The Gambia charged eight soldiers with treason and conspiracy on Friday for their role in a foiled coup last month, the government said in a statement.
The government said on Dec. 21 that a group of soldiers had been arrested in connection with the coup attempt in the West African nation of 2.5 million people almost entirely surrounded by Senegal.
“The Gambia government this afternoon charged eight soldiers of the Gambia Armed Forces with two counts of Treason and Felony Conspiracy to Commit Treason,” the statement said.
One of the soldiers was still at large, while the rest were remanded in custody, it added.
They pleaded not guilty to the first charge and did not enter a plea on the second charge, a government spokesman told Reuters.
Two civilians and a police officer were also charged earlier this week with concealment of treason and conspiracy to commit a felony.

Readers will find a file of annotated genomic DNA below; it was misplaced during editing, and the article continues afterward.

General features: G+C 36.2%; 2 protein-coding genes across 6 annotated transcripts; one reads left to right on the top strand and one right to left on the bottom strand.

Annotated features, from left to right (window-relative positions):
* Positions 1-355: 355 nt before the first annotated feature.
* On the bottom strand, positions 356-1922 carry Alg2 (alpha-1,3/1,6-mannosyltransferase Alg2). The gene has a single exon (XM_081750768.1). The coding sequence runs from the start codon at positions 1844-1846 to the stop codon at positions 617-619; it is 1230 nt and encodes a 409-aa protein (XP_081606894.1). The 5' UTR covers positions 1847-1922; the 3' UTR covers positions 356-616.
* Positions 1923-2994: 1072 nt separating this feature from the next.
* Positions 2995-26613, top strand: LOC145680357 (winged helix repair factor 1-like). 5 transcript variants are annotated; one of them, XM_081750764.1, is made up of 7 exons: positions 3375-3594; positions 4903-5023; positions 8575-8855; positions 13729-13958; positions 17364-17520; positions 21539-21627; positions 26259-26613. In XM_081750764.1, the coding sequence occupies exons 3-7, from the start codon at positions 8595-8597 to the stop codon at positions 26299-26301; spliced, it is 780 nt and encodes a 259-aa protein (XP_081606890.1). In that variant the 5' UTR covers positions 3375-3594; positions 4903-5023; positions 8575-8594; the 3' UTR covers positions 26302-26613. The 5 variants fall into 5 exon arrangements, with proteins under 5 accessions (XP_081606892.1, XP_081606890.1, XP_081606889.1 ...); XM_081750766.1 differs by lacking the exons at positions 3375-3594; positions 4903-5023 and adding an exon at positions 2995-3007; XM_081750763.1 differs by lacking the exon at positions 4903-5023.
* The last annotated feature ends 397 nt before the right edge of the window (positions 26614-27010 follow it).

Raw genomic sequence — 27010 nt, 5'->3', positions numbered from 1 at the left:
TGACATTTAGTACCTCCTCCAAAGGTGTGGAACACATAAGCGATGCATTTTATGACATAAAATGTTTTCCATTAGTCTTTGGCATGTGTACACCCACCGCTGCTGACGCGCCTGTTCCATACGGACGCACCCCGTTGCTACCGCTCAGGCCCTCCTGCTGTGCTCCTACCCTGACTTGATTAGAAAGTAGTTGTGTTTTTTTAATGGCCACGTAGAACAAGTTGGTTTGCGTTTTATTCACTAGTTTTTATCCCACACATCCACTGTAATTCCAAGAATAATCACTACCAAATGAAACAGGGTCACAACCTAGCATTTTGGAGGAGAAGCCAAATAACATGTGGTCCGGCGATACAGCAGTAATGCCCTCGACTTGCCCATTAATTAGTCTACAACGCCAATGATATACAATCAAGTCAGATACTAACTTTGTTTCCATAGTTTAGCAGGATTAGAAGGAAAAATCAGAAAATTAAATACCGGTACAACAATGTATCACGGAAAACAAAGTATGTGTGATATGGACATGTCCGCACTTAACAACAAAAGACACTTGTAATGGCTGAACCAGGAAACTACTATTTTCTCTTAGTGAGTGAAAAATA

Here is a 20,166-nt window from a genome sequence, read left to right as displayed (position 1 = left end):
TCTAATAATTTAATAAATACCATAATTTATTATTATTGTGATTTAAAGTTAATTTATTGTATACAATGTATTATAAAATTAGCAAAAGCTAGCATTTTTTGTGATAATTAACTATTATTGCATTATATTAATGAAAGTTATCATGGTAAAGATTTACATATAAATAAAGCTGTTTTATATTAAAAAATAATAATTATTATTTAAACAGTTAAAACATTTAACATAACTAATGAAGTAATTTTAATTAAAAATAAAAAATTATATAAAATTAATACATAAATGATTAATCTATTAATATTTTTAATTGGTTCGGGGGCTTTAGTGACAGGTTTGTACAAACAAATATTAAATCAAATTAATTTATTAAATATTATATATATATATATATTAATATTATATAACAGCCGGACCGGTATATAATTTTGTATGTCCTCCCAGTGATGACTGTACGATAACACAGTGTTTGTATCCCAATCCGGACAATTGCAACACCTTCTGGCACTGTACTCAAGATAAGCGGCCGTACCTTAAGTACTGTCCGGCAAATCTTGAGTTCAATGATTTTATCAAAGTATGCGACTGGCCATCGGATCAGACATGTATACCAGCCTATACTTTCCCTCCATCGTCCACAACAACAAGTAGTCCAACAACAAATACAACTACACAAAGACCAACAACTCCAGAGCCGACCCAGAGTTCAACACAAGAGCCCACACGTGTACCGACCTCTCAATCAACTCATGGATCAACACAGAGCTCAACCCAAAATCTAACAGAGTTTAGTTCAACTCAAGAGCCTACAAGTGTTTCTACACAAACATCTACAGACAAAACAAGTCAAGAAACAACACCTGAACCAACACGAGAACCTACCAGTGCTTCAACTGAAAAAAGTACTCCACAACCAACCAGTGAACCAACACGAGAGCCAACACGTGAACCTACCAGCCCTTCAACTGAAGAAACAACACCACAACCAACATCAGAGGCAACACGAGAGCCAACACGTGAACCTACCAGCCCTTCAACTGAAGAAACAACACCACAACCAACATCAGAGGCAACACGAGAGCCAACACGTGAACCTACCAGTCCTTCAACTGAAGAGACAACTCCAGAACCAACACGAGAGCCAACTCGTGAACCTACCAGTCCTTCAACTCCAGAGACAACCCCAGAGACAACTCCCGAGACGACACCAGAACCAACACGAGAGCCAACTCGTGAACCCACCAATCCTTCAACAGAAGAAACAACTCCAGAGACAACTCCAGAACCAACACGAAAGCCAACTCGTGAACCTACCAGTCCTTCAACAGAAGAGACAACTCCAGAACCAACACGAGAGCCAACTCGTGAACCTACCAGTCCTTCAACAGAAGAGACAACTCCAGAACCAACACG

Coup attempts are not uncommon in Gambia, which is still reeling from over two decades under former president Yahya Jammeh marked by authoritarianism and alleged abuses.
Jammeh himself seized power in 1994 and foiled several attempts to overthrow him before he lost an election in late 2016 to Adama Barrow.
The latest coup attempt was condemned by leaders of the West and Central Africa region amid wider concerns about the region’s stability. There has been no information on who was behind it or whether it was linked to the previous regime.
West Africa has witnessed six successful military coups since 2020, marking a backslide of democracy in a region that had been seen to be making progress in shedding its “coup belt” moniker.
Chad’s government on Thursday said its security forces had foiled an attempt by a group of army officers to destabilize the country, which is already under the transitional rule.